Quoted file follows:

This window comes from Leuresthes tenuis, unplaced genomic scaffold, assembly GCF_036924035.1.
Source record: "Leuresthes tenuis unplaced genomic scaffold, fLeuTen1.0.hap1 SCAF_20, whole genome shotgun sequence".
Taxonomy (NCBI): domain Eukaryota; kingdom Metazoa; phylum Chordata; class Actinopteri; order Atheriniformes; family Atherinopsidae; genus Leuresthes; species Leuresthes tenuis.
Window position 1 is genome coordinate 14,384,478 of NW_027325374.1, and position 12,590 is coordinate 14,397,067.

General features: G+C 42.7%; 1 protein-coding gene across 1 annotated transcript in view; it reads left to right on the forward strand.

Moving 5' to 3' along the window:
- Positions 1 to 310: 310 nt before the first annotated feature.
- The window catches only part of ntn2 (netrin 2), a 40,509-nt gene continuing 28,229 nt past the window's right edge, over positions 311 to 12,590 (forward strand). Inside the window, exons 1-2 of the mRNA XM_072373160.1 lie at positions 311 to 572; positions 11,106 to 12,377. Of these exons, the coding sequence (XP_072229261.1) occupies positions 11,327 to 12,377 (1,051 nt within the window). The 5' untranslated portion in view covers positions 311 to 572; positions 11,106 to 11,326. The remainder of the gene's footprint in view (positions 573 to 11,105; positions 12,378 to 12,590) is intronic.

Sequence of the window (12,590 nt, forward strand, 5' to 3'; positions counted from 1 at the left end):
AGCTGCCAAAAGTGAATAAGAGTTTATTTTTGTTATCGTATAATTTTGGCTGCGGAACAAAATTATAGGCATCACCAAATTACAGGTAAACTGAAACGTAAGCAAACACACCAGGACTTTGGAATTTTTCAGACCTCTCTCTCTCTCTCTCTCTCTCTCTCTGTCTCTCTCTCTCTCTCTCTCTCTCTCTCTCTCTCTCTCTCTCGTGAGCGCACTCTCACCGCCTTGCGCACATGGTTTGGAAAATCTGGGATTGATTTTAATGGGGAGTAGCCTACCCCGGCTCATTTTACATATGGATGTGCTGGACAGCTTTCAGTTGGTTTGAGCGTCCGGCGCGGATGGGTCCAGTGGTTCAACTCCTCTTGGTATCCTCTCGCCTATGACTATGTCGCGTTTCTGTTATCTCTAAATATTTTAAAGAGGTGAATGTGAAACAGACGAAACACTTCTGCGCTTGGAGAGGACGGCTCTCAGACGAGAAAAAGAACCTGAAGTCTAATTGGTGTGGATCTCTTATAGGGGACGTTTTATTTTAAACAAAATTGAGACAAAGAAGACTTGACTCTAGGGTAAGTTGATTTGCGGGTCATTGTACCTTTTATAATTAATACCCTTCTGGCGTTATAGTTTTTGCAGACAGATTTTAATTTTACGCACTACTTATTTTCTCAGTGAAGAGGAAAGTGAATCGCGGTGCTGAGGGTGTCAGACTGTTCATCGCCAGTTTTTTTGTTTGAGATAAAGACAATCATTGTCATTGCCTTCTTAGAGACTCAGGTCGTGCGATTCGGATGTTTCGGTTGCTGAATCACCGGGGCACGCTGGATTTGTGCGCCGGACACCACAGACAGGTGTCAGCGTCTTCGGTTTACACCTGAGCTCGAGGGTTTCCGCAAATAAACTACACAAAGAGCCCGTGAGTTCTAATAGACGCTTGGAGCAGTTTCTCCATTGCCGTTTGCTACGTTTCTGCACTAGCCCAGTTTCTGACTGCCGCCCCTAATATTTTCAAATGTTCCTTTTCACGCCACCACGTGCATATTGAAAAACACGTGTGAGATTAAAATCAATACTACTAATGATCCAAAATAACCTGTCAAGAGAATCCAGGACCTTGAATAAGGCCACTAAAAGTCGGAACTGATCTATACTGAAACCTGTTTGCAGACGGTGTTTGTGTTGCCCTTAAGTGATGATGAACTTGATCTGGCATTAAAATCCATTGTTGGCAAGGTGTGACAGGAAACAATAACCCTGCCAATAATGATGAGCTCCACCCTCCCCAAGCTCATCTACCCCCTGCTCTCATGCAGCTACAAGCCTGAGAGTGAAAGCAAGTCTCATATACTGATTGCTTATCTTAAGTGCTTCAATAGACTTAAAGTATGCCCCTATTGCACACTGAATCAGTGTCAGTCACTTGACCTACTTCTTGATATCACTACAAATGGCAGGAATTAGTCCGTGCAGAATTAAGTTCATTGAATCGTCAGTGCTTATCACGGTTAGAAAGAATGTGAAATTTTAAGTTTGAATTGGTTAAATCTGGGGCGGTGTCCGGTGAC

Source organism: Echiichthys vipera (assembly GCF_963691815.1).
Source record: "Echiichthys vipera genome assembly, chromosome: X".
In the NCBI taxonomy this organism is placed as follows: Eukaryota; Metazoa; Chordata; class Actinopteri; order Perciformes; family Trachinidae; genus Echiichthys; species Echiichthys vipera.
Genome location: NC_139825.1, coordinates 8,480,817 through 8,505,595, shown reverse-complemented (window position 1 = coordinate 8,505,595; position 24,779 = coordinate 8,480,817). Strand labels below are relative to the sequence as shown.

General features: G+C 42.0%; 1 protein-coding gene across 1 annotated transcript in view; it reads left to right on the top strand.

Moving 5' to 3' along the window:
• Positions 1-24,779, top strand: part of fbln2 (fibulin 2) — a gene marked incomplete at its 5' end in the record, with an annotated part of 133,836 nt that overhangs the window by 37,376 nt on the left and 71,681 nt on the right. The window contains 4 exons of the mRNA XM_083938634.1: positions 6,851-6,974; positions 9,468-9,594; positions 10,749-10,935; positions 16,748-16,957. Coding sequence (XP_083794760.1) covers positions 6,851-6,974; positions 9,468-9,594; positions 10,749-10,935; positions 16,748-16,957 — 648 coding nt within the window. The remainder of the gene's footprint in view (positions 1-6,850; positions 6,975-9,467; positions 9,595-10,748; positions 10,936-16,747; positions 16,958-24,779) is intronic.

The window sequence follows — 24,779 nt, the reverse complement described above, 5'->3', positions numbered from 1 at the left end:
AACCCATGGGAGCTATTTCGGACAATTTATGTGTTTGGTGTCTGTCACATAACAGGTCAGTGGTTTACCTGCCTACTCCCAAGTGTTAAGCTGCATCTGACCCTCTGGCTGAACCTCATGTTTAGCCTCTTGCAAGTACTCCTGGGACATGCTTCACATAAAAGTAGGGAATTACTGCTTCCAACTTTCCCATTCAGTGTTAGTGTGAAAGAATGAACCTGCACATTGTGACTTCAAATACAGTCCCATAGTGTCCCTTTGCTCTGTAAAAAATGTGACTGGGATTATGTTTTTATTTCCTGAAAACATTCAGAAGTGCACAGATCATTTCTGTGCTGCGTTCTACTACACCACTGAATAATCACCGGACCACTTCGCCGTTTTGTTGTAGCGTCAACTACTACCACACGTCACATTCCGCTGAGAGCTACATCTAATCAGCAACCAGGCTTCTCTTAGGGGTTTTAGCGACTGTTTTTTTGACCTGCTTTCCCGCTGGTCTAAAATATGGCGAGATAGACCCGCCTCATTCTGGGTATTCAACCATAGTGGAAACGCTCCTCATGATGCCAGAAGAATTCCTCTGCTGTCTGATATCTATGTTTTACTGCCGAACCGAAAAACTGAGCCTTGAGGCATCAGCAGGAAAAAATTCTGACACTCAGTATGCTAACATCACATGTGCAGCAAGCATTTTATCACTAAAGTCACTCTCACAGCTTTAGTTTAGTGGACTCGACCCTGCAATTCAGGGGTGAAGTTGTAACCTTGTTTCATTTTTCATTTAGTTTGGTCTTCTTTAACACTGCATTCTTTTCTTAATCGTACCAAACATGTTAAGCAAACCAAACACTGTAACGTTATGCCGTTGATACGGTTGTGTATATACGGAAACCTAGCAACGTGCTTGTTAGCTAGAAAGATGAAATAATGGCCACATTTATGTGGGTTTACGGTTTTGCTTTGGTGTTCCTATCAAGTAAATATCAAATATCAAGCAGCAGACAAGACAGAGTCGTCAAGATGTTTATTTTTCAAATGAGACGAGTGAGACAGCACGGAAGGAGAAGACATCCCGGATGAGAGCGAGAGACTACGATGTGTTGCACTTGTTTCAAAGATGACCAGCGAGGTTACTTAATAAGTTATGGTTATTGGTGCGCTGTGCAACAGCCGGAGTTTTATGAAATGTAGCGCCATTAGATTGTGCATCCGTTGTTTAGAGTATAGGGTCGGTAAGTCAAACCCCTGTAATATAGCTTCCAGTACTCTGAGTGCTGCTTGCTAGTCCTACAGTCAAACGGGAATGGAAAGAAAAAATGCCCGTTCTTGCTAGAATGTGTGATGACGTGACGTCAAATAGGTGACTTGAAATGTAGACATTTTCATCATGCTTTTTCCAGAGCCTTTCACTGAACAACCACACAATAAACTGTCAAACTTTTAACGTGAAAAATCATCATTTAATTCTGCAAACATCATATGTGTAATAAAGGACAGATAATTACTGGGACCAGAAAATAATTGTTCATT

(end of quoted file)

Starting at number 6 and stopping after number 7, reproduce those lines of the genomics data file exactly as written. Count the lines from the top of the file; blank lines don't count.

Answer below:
Moving 5' to 3' along the window:
- Positions 1 to 310: 310 nt before the first annotated feature.